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Ring of Fire News – September 6, 2013

  • Ontario Premier:  Whazzup With the Hurry?  “Ontario’s Premier says the province will let businesses make decisions on where to locate smelters and processing plants, while the Ring of Fire will bring jobs to the region on its own.  Kathleen Wynne made the comments Tuesday after a mining analyst’s suggestion the government should do more to make mining attractive.  Wynne said there’s no point in rushing agreements among government, First Nations, and mining companies.  “There is a political message that’s out there from the opposition parties that says … we should move faster on the Ring of Fire … and we just have to sweep all of the barriers out of the way,” Wynne said.  “That’s code for not paying attention to environmental protections, and not making sure that our relationships with First Nations are in place.”  Wynne added that Bob Rae and Frank Iaccobucci are working very closely with First Nations communities, and are making progress ….”more
  • Political Disappointment on Premier’s Sudbury Stop  “…. Sudbury Progressive Conservative candidate Paula Peroni wanted to hear that Wynne’s Liberal government has put someone from government in charge of the Ring of Fire development to move it forward.  Neither woman got her wish.  Gelinas tagged along on a tour Wynne took Thursday afternoon of Crossworks Manufacturing in downtown Sudbury, a plant where 10% of De Beer Victor Diamond Mine gems are cut and polished ….”
  • Ring o’ Fire Mentioned as Mines Minister Gets Nomination Nod  “…. Gravelle reminded the room how much the Liberals have done for Northwestern Ontario from the new law school to four-laning the highway from Thunder Bay to Nipigon. It’s clear that the region is a priority for Wynne and the Liberal minority government he said. And with the proposed mining opportunities in the Ring of Fire along with a resurgence in the forestry sector, the region is going to be an economic engine for the province in the future ….”
  • KWG Resources of Toronto has released the inferred resource number for the Black Horse chromite deposit on which it has an option. The deposit is part of the Koper Lake project in the Ring of Fire.  Using a 20% Cr2O3 cut-off, the Black Horse deposit has an inferred resource of 43.8 million tonnes grading 37.5% Cr2O3. The block model of the deposit puts it at 700 metres long with a down dip extent of 1,000 metres, reaching vertically from 280 metres to 1,400 metres below surface.  Further drilling is recommended to infill data and better define the limits and continuity of the mineralization. KWG estimates such a program will cost $6.7 million ….” – more in the company’s news release here
  • Analyst:  Thunder Bay, Not Sudbury, Good Place for Smelter  “A mining consultant and writer says the debate should be re-opened on where to locate a ferrochrome smelter in northern Ontario.  Stan Sudol said he thinks the smelter should not be located in Sudbury, but instead go to a port city like Thunder Bay. He added that chromite from the Ring of Fire region could also be used to produce stainless steel in a new plant located in Thunder Bay.  “This would be an enormous long-term gain for not only northern Ontario, but the entire province, if the provincial government could attract one of the major stainless steel producers around the world to locate in northern Ontario,” he said.  Sudol said a waterfront location, like Thunder Bay’s port, would be key to attracting a stainless steel producer ….”\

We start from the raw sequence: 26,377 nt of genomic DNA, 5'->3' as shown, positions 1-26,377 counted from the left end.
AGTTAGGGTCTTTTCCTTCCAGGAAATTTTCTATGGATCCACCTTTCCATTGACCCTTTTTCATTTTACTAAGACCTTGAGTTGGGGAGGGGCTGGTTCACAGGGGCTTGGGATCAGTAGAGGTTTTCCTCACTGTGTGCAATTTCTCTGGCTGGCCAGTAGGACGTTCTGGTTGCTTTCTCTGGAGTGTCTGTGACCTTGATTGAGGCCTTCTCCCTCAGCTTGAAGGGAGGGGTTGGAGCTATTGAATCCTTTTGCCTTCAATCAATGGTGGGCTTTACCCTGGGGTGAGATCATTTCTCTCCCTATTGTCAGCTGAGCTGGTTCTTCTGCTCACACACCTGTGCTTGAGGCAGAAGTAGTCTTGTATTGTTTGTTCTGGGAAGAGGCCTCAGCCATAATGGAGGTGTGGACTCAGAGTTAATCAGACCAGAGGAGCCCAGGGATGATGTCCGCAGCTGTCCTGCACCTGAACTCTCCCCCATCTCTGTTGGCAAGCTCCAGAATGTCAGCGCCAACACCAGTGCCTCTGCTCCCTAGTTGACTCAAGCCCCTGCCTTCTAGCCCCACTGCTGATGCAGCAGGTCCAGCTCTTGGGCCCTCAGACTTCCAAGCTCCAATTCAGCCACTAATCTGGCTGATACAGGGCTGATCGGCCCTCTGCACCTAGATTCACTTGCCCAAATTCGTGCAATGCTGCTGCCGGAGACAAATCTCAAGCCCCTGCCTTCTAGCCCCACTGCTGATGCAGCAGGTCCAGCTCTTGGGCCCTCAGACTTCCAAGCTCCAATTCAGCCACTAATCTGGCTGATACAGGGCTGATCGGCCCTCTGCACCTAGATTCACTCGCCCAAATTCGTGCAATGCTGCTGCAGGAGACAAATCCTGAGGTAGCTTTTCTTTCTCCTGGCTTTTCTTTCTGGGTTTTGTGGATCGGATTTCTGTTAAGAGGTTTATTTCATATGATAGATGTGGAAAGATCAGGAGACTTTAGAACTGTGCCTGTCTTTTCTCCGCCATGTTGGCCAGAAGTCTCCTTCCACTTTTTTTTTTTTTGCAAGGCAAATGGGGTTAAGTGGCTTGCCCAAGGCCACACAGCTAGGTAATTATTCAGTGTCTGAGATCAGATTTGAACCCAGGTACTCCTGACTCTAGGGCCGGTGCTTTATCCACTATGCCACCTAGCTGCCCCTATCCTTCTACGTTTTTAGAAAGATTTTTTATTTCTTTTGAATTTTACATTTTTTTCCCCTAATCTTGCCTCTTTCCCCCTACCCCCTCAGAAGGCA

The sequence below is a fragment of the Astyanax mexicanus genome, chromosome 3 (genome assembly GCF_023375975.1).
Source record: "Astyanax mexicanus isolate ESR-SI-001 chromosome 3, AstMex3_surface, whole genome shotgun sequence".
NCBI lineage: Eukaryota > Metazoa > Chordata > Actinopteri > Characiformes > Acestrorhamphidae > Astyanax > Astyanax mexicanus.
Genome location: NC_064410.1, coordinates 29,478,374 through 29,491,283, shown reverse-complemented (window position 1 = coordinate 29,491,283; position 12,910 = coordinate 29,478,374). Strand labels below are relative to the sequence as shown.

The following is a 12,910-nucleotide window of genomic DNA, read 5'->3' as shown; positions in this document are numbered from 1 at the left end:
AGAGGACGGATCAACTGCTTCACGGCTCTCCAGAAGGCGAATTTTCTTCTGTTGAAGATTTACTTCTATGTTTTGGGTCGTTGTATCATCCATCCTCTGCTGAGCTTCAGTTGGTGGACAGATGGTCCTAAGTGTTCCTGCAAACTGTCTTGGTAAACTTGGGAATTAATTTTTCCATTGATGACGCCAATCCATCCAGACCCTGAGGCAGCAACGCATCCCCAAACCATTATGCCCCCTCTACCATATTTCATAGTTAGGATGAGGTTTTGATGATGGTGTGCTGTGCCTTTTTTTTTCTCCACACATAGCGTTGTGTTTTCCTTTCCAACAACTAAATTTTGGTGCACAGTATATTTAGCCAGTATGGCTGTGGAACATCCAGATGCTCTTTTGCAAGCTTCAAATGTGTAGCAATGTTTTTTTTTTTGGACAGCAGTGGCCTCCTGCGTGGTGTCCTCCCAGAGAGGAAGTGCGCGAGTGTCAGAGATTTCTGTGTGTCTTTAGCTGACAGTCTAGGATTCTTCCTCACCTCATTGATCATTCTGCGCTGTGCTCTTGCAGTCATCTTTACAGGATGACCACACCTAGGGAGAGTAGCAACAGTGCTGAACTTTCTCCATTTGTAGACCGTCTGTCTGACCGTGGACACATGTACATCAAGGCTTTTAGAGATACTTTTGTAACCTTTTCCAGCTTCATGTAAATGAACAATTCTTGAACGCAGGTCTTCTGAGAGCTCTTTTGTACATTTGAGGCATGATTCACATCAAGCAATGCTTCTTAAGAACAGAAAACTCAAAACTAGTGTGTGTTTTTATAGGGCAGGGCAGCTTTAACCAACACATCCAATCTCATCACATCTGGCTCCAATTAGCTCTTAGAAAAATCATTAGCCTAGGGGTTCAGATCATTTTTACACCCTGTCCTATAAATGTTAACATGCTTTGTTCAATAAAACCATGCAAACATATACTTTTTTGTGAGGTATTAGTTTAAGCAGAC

• More on Thunder Bay as Ideal Site (IF Ontario wants to push to build a stainless steel plant here, too)  “…. If Ontario were to duplicate the economically efficient ferrochrome/stainless steel Finland model, then the current location for the ferrochrome furnace in Sudbury needs to be revisited. All viable stainless steel plants are located near a river, lake or ocean site to access bulk imports of steel scrap, nickel and ferrochrome, as water is the cheapest form of transportation versus rail and road.  Since the ferrochrome furnace would be built before a stainless steel mill, it should be located on a Great Lake port. This would significantly enhance the prospect of attracting a world-class stainless steel mill to Ontario. Thunder Bay, the closest large community to the Ring of Fire chromite mines, would be the best candidate. That port would also facilitate the import of metallurgical coal, a key ingredient in ferrochrome production, and inexpensively ship the product to world markets.  And it would resolve the extreme political bitterness in northwestern Ontario over the Sudbury location. To most in the northwest, it made no economic sense to refine chromite ore over a thousand miles away.  Many feel the location of Sudbury was more of a political than an economic decision. ….”
  • Analyst:  Trouble in South Africa = (Possible, but not Likely) Opportunity for Ring o‘ Fire?  “…. The platinum produced as byproducts by companies in Ontario’s Sudbury district are probably the best prospects. But they are less likely to have a material impact on the supply balance because the amounts of PGMs you’re talking about are relatively small …. Ontario has some of the more interesting magmatic-sulphide deposits on the planet. It has potential. But you’re talking about a system that’s more linked to the fates of metals such as chromite and nickel. I don’t see it being a significant player in terms of platinum group elements (PGEs) ….”

All information shared here in accordance with the Fair Dealing provisions (§29) of the Copyright Act. The blog is not responsible for the accuracy of the source material, and inclusion of material doesn’t mean endorsement.

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